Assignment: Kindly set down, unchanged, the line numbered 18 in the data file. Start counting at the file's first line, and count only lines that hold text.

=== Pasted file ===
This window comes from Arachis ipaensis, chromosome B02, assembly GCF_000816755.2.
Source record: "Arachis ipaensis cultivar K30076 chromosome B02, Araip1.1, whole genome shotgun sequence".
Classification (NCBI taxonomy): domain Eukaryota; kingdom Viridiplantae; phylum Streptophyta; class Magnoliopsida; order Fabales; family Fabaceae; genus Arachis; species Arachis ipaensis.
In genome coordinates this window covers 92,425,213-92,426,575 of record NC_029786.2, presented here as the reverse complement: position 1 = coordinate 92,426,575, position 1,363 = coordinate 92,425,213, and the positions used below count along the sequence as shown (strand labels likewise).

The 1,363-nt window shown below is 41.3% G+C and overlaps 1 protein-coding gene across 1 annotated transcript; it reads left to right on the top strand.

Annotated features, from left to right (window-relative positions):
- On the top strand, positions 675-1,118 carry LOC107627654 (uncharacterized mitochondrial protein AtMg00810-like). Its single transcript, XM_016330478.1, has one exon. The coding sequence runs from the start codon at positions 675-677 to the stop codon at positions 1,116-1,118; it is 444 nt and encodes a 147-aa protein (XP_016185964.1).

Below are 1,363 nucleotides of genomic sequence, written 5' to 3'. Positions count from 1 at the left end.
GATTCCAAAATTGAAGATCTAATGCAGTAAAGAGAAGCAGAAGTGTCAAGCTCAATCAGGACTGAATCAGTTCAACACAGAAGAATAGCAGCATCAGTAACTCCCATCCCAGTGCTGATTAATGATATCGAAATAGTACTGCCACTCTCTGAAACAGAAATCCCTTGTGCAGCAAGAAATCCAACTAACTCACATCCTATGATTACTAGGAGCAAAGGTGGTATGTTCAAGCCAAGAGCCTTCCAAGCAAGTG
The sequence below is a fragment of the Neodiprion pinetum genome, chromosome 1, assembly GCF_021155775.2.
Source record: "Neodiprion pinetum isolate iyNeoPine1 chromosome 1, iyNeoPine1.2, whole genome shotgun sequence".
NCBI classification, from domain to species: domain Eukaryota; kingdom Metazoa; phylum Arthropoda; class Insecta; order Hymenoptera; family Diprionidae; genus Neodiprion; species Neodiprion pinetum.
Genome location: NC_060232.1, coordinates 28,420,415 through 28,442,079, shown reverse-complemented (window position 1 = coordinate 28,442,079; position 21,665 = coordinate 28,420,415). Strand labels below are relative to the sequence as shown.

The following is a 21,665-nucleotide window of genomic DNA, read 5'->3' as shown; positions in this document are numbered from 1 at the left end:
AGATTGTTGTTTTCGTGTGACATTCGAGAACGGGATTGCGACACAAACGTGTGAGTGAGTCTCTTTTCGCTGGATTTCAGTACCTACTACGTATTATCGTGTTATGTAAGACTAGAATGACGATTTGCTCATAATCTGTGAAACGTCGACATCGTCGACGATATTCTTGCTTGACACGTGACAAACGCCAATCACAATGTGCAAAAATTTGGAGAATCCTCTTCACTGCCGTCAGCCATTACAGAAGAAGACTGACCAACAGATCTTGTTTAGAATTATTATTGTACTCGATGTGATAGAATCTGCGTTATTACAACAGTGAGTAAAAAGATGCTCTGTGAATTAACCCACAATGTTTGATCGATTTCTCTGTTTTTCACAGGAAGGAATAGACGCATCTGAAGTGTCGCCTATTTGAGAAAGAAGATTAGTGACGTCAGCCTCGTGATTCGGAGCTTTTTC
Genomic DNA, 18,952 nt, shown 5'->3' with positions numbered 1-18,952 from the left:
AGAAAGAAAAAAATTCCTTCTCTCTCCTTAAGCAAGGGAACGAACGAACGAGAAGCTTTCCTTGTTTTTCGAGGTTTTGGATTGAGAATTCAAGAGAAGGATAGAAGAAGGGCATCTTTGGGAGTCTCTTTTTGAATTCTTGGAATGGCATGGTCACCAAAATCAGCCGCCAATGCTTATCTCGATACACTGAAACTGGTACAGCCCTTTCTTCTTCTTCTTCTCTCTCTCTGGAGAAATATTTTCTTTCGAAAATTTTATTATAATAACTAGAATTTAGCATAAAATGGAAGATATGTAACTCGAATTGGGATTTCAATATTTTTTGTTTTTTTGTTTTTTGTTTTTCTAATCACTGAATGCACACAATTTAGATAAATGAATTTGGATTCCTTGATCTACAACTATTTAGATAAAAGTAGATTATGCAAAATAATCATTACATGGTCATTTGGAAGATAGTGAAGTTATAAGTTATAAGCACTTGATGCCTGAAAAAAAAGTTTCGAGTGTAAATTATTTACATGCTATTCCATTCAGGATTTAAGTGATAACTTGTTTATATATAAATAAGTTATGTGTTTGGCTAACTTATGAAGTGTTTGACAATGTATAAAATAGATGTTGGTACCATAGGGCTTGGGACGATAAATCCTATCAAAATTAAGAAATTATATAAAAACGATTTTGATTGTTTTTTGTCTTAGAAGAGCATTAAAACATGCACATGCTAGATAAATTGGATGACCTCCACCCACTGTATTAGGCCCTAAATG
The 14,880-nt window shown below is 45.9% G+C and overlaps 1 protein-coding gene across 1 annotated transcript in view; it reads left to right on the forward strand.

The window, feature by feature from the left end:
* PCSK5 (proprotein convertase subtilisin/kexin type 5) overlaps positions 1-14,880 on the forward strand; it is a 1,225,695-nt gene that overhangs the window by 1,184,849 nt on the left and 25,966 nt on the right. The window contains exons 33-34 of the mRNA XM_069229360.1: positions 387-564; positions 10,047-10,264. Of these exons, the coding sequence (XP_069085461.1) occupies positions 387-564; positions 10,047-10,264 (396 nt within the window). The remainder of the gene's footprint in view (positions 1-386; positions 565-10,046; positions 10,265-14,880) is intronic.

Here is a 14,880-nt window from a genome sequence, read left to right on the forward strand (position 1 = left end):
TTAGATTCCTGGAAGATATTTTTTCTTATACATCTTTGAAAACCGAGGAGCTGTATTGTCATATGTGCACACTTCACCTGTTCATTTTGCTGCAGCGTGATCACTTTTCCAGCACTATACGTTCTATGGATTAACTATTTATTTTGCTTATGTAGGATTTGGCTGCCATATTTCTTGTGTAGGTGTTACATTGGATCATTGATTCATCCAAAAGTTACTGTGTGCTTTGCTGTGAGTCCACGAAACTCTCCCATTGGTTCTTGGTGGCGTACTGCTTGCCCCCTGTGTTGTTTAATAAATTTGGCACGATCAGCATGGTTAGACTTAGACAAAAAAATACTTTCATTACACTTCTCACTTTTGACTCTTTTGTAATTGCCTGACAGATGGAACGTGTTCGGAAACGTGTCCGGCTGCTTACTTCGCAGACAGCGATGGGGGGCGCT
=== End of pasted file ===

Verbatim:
The 14,880-nt window shown below is 45.9% G+C and overlaps 1 protein-coding gene across 1 annotated transcript in view; it reads left to right on the forward strand.